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DTI downgrades 2022 export target to $104B

  • The Department of Trade and Industry (DTI) cut its medium-term export projections from the US$130 billion target by 2022 to $103.9 billion
  • Travel goods, garments, and wood-based industries hit hardest by COVID-19 restrictions 
  • Goods and services exports for 2020 seen to shrink by 14.7% before growing by 12.4% in 2021 and by 14.8% in 2022
  • DTI believes four industries will post positive growth rates by the end of 2020: vehicle auto parts, other minerals, other fruits and vegetables, and basketwork

The Department of Trade and Industry (DTI) has adjusted its medium-term export projections in the Philippine Export Development Plan (PEDP) 2018-2022 from the original US$130 billion target by 2022 to $103.9 billion.

“Given that the COVID-19 disrupted several business models, it will be difficult to go achieve our pre-pandemic targets. Hence, we had to adjust our projections based also on the various inputs from industry stakeholders,” Trade Secretary Ramon Lopez said in a statement.

The DTI chief earlier said the PEDP is undergoing its periodic review and the agency has “proposed revisions aligned with the pandemic effects and impact to our economy.”

READ: PH export plan to be revisited amid pandemic’s economic impact

Lopez said travel goods, garments, and wood-based industries were hit the most by the weak global demand and a decrease in production due to COVID-19 restrictions.

According to Lopez, “The new projection can also be viewed as a fighting target for DTI, given the challenges of the pandemic and the emergence of new strains, and given that this is higher than the $86 billion set by the Development Budget Coordination Committee (DBCC).”

DBCC, in its latest macroeconomic assumptions, forecast that goods exports will contract by 16% this year but should expand 5% by 2021 and 2022.

READ: PH economy to contract by up to 9.5% in 2020

Lopez is also optimistic that new investments and the build-up of export capacities will be realized with the expected immediate passage of the Corporate Recovery and Tax Incentives for Enterprises (CREATE) Act and the extension of Republic Act No. 11494 or the We Recover As One Act. Both laws are seen to impact the country’s export recovery in the next few years.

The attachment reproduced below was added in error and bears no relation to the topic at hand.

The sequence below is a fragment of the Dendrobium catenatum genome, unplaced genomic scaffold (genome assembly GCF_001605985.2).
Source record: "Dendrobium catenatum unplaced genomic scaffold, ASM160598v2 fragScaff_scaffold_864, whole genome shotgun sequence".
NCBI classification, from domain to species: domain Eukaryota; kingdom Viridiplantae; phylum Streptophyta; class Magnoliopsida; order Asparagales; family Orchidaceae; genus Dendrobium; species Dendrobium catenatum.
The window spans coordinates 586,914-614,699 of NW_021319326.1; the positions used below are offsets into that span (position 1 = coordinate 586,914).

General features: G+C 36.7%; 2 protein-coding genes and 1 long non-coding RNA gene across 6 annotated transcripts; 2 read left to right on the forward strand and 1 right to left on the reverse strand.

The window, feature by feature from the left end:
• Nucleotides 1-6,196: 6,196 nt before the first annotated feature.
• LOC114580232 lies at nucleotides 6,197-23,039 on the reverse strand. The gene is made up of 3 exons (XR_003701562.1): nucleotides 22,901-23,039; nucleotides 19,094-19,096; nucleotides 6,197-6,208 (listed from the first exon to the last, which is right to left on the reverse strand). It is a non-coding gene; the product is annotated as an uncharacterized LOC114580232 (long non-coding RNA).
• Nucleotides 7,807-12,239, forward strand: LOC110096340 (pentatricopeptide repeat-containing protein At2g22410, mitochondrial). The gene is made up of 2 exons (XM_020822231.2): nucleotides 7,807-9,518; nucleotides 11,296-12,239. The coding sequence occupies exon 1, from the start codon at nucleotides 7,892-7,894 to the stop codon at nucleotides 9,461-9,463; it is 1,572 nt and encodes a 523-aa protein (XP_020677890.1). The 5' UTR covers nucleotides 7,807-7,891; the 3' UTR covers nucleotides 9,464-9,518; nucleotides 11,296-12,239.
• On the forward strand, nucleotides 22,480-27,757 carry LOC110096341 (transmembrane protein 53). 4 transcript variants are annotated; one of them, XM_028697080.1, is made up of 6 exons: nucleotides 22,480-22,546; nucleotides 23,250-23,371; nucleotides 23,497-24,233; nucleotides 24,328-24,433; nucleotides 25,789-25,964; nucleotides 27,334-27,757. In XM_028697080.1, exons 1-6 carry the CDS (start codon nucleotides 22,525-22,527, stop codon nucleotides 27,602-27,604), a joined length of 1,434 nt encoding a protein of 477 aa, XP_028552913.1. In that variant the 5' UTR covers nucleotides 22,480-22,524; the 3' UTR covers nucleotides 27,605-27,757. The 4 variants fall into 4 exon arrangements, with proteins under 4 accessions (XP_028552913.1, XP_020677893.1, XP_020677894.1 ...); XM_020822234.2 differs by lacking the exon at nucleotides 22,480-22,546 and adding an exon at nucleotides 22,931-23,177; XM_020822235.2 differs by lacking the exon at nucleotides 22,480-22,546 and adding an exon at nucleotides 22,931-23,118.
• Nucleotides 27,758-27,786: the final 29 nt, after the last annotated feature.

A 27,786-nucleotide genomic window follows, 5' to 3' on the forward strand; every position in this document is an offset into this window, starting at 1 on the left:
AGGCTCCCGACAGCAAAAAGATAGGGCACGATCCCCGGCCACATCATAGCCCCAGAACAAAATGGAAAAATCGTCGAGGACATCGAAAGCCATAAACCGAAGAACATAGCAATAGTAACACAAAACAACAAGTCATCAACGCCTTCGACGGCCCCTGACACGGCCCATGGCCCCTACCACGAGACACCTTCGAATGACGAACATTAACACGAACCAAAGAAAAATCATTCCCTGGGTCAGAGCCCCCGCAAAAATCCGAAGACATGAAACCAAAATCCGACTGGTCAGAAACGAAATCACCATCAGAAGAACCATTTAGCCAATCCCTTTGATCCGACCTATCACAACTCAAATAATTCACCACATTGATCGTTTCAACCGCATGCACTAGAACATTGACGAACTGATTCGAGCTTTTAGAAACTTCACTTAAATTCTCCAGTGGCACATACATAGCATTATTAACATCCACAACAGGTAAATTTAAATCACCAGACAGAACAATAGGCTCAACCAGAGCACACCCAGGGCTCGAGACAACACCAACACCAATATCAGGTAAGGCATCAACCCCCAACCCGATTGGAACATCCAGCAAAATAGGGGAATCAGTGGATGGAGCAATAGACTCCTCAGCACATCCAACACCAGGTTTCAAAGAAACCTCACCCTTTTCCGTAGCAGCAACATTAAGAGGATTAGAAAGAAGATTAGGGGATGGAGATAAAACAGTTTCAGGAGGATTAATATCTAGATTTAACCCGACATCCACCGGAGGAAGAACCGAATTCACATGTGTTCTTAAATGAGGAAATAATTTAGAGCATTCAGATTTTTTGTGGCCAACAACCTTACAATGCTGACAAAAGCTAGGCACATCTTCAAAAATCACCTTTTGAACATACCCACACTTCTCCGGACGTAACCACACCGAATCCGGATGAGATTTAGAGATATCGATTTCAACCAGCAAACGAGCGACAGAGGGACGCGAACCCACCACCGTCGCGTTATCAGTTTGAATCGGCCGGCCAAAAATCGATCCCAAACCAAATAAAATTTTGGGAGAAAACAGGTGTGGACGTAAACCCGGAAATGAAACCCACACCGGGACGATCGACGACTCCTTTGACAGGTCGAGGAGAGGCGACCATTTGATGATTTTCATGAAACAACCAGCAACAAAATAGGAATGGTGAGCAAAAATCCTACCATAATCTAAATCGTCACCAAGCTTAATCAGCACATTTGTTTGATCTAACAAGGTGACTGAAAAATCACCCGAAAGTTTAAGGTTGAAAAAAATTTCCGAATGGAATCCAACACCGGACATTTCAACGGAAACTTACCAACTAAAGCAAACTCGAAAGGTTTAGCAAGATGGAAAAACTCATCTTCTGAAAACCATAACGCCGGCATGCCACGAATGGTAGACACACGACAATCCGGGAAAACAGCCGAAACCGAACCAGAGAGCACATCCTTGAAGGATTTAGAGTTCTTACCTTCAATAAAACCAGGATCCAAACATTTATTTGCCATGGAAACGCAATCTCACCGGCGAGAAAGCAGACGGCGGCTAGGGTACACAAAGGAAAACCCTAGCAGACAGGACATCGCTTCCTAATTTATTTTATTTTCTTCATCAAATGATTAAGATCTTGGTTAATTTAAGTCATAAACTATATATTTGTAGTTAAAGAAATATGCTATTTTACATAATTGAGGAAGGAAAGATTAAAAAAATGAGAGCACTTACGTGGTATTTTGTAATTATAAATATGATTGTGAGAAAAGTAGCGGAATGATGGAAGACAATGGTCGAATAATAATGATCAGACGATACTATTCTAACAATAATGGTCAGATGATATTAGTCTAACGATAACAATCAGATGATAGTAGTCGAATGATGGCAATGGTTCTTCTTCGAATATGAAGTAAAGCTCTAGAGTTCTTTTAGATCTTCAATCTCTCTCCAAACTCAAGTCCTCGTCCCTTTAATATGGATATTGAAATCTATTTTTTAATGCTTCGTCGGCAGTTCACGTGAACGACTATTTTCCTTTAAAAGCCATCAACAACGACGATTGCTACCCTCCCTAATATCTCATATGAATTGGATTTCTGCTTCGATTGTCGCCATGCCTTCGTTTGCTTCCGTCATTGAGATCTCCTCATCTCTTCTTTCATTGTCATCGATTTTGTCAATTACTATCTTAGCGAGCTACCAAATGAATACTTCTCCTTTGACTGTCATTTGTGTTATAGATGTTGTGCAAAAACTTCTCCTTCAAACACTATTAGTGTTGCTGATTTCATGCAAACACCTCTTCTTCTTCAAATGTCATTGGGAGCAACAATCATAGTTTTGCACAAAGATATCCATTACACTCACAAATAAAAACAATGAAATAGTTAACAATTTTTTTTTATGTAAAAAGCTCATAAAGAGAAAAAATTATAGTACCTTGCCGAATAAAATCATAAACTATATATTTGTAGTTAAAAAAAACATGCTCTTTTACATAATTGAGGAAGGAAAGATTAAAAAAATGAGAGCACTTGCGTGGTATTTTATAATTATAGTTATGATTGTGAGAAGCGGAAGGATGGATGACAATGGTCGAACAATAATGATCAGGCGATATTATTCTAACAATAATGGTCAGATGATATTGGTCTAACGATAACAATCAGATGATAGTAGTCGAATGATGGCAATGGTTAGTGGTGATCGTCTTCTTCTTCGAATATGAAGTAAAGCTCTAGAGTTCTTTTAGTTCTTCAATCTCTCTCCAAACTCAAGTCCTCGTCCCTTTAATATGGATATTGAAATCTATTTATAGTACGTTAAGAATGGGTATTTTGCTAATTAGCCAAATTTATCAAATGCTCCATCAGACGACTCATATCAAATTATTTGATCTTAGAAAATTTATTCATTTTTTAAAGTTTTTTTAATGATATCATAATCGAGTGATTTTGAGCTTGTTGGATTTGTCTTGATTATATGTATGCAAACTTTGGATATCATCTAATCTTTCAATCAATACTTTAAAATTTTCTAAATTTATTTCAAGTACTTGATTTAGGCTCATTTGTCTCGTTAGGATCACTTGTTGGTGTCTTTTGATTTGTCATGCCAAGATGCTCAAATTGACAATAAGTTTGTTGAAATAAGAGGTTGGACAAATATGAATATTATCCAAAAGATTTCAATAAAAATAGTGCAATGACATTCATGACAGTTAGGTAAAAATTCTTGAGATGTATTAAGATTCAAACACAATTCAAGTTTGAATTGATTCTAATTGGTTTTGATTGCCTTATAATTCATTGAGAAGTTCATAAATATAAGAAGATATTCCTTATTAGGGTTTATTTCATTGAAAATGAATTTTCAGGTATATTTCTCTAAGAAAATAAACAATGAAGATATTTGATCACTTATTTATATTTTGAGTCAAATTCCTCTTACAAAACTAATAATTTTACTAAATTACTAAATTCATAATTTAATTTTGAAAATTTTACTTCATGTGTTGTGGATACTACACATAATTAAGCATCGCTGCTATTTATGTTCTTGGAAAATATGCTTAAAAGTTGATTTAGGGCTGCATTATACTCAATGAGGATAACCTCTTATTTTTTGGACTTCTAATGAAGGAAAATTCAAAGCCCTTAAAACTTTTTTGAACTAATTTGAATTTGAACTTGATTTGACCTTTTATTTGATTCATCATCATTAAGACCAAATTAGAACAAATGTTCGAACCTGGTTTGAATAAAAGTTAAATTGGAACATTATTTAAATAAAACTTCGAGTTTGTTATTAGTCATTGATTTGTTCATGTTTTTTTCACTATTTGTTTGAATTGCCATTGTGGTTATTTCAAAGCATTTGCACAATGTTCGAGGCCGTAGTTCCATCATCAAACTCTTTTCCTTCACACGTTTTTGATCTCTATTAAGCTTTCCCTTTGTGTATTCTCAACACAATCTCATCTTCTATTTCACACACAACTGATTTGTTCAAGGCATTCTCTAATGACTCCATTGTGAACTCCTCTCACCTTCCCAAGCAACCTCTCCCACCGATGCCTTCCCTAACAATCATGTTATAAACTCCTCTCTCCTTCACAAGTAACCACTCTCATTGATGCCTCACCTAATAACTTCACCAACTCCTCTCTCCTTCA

According to DTI forecasts, goods and services exports for 2020 will shrink by 14.7% to $80.5 billion. Exports will then grow by 12.4% to $90.5 billion in 2021 and by 14.8% to $103.9 billion in 2022.

Lopez had asked the DTI-Export Marketing Bureau (DTI-EMB) to review the targets given the drastic change in the global business environment.

According to the Semiconductor and Electronics Industries in the Philippines, Inc., electronic products group, which consistently comprises more than half of Philippine exports, is forecast to see a 7% decline for 2020 and a 7% growth in 2021. A majority of these electronics exports are semiconductors.

Philippine services exports projections, meanwhile, were based on market intelligence forecasts of 17.1% in 2020, 11.0% in 2021, and 14.8% in 2022. The Information Technology and Business Process Association of the Philippines’ (ITBPAP) assumptions of 0.5% decline for 2020 and 3.5% growth in 2021 were also taken into account.

DTI said service exports will be lifted by ITBPAP’s growth forecast, as well as continued growth in health information management, content development, the creatives industry, and the expected recovery in travel-related goods and services sectors due to vaccines being made available in the next two years.

For 2020, DTI found that four industries will have positive growth rates by the end of the year. These are vehicle auto parts (15.4%), other minerals—mostly copper and nickel ore (29.9%), other fruits and vegetables (8.6%), and basketwork (28.3%).

Lopez said DTI will focus on supporting the growth of winning industries with greater opportunities. These industries include high-value electronics, automotive and e-vehicles parts, processed food, minerals, other minerals, information technology-business process management, and creatives.

DTI-EMB will also meet with stakeholders to refine sectoral targets and strategies.

“A whole-of-nation approach and a stronger support to the private manufacturing and services industries and academe collaboration are needed to work on achieving the fighting targets set,” Lopez said.


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